Google has denied the Turkish government’s request to delete politically scandalous videos on YouTube. Google announced that the Turkish government has no legal right to censor media content. This is the latest bid by Turkish Prime Minister Recep Tayyip Erdogan to regulate media since the Turkish government’s first attempt in 2007.
During the municipal elections, a video revealing the Prime Minister’s alleged acts of corruption was uploaded on YouTube and Twitter. Prime Minister Erdogan claimed that the video is not consistent with the facts and is a political intrigue attempting to overturn his regime. The video included a recorded phone call by Prime Minister Erdogan to his son concerning a large amount of money hidden away in his house. The video has already gotten millions of views. The banning of Twitter access by the Turkish government triggered heated debates. The opposition parties and President Abdullah Gul stipulated that the ban is an act of dictatorship and social media restrictions should not be allowed. A Google board manager announced “banning of YouTube is just a matter of time and Google is always trying to support a freely open internet. What concerns Google are the threats to obstruct this.”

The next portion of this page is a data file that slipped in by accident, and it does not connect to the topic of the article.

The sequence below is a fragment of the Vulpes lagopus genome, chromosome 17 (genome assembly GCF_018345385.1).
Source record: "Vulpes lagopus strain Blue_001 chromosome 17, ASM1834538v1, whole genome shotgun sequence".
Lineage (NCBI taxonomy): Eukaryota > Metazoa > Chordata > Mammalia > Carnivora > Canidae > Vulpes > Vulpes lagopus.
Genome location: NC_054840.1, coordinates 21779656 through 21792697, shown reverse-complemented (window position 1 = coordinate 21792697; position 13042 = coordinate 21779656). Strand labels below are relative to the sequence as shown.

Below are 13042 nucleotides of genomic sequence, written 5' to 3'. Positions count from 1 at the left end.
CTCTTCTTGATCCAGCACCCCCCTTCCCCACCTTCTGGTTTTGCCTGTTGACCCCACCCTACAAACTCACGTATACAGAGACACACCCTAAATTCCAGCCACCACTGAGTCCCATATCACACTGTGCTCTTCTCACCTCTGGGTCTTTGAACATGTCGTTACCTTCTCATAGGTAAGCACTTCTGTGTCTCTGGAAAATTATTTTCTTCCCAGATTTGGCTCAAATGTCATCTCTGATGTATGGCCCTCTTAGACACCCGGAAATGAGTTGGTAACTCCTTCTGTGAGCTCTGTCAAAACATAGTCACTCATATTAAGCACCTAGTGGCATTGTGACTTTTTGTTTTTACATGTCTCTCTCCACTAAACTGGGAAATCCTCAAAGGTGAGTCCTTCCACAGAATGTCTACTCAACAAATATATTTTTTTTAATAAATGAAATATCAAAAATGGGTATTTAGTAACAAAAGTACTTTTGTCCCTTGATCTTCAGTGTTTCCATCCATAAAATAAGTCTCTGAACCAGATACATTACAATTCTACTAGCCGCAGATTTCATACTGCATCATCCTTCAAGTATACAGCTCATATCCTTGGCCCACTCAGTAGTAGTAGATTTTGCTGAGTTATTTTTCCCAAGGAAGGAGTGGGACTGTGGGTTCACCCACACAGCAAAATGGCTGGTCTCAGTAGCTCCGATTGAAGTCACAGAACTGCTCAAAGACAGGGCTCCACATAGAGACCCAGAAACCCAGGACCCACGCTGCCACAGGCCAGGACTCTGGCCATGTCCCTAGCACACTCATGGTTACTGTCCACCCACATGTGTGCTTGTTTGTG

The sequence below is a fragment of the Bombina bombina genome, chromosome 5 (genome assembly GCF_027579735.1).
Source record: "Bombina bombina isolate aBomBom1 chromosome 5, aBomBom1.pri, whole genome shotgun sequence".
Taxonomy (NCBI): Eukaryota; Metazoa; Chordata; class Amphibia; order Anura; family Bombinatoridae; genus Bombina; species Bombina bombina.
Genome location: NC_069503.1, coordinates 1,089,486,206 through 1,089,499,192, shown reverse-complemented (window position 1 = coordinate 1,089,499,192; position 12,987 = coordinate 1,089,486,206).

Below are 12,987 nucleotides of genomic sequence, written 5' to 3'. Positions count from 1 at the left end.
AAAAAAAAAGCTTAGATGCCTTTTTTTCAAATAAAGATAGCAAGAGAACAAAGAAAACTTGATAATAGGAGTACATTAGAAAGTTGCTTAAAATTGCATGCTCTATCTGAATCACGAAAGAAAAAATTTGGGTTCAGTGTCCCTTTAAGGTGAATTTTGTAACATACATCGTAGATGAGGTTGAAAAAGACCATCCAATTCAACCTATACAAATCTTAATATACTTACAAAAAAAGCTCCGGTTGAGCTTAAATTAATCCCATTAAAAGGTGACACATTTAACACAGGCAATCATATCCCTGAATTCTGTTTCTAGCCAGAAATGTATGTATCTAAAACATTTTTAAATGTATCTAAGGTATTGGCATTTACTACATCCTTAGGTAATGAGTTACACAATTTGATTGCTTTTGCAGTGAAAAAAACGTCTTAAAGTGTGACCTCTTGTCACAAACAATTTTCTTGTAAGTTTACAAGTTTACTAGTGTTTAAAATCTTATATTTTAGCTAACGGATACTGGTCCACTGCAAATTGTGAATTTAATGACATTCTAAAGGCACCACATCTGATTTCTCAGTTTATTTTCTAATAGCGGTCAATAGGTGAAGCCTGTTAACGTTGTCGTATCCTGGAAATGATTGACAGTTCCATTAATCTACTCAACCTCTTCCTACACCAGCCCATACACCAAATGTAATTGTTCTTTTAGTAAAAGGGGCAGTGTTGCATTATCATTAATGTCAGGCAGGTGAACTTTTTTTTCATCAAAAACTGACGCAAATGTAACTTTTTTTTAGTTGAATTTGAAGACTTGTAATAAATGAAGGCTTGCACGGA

Meanwhile, this is not the first challenge to YouTube from the Turkish government. Between 2007~2010, the Turkish government blocked YouTube access, because Google declined to delete videos insulting the Turkish government. This week the Turkish court overruled the ban of Twitter, but the social media platform remains blocked. According to procedure, Turkish authorities have 30 days to implement the court injunction. It appears that more time is needed for the final resolution to the problem.